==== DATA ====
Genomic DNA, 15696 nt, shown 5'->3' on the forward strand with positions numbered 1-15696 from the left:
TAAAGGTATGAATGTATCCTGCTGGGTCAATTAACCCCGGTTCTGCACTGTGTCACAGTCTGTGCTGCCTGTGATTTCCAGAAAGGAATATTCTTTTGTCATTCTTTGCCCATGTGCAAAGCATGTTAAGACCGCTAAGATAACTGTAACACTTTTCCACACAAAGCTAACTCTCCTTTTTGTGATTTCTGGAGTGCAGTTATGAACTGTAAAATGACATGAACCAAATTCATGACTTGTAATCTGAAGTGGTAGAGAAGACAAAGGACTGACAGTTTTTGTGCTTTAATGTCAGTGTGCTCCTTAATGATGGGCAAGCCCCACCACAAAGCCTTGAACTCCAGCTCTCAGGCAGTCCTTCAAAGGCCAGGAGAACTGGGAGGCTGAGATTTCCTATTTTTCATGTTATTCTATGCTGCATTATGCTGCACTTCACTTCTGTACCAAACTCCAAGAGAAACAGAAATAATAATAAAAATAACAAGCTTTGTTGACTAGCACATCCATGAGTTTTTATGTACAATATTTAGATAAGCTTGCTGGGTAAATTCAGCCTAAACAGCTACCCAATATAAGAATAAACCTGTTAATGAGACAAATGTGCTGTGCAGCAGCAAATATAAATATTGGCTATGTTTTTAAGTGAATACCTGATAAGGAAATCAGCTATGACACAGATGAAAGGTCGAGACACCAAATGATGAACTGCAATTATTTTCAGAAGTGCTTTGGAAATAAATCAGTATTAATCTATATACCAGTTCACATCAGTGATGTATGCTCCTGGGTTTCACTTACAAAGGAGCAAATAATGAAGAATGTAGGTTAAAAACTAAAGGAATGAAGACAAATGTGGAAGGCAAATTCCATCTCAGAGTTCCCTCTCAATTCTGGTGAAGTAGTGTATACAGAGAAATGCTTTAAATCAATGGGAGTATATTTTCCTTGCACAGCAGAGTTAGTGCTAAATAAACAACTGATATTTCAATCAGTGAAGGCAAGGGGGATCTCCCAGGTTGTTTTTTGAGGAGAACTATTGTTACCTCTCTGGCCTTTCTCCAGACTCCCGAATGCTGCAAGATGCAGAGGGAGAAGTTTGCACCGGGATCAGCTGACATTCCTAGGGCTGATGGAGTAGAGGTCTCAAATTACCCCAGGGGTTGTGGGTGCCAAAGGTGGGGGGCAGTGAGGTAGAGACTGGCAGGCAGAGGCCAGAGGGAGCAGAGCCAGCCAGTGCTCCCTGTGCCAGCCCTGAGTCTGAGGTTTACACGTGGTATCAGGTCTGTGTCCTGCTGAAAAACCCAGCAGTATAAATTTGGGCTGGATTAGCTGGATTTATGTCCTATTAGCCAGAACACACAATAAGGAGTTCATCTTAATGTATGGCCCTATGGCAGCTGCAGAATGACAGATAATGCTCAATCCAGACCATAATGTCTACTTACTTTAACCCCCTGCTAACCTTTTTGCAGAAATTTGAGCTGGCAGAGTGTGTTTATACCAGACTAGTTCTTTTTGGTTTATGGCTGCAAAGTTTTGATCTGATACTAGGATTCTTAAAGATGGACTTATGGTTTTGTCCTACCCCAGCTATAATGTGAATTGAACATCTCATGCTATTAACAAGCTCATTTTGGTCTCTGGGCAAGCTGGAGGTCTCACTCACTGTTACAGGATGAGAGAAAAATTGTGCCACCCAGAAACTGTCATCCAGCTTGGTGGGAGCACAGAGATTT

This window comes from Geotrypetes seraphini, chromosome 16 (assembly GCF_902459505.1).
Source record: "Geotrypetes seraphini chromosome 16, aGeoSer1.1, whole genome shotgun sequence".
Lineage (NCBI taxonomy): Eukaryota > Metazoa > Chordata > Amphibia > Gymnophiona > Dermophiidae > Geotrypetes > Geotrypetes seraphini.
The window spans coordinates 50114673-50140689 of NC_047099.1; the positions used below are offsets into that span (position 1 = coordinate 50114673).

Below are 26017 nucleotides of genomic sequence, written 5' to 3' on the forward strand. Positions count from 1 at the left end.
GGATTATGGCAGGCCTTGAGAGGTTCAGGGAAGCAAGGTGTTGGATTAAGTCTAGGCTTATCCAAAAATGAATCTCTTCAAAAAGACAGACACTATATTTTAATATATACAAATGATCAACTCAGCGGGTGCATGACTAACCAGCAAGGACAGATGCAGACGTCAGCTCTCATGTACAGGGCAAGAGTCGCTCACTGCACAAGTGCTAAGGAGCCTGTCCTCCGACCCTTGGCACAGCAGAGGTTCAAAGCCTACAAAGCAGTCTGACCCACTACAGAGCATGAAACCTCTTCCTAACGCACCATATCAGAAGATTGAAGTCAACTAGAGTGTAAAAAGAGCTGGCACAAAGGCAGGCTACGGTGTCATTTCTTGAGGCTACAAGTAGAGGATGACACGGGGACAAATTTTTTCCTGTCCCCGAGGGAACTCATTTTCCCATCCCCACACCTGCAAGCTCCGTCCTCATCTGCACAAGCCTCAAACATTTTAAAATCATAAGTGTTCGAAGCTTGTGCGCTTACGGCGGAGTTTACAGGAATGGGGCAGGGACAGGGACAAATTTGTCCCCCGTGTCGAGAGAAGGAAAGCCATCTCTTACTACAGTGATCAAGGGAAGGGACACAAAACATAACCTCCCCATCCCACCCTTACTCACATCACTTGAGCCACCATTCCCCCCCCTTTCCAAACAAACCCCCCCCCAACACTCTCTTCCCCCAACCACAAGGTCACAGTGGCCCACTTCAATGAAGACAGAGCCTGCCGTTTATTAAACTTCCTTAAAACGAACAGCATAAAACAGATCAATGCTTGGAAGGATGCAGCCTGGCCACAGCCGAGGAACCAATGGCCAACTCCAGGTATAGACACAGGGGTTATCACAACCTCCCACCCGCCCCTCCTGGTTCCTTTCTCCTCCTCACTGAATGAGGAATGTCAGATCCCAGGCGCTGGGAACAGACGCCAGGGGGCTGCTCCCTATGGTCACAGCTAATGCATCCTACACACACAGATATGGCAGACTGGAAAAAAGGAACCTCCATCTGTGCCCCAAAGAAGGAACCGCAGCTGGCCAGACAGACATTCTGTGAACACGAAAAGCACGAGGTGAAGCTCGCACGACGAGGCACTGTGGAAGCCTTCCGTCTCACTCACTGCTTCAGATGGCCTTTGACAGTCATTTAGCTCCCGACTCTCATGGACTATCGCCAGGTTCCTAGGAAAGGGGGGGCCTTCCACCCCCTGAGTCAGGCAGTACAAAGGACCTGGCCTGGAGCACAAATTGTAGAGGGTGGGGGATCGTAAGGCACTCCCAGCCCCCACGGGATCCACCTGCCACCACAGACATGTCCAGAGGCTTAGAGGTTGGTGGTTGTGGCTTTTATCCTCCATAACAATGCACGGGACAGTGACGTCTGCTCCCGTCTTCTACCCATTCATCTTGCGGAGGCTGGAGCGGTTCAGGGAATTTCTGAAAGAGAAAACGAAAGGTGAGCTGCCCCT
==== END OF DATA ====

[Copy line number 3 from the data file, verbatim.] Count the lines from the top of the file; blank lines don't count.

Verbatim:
This window comes from Geotrypetes seraphini, chromosome 16 (assembly GCF_902459505.1).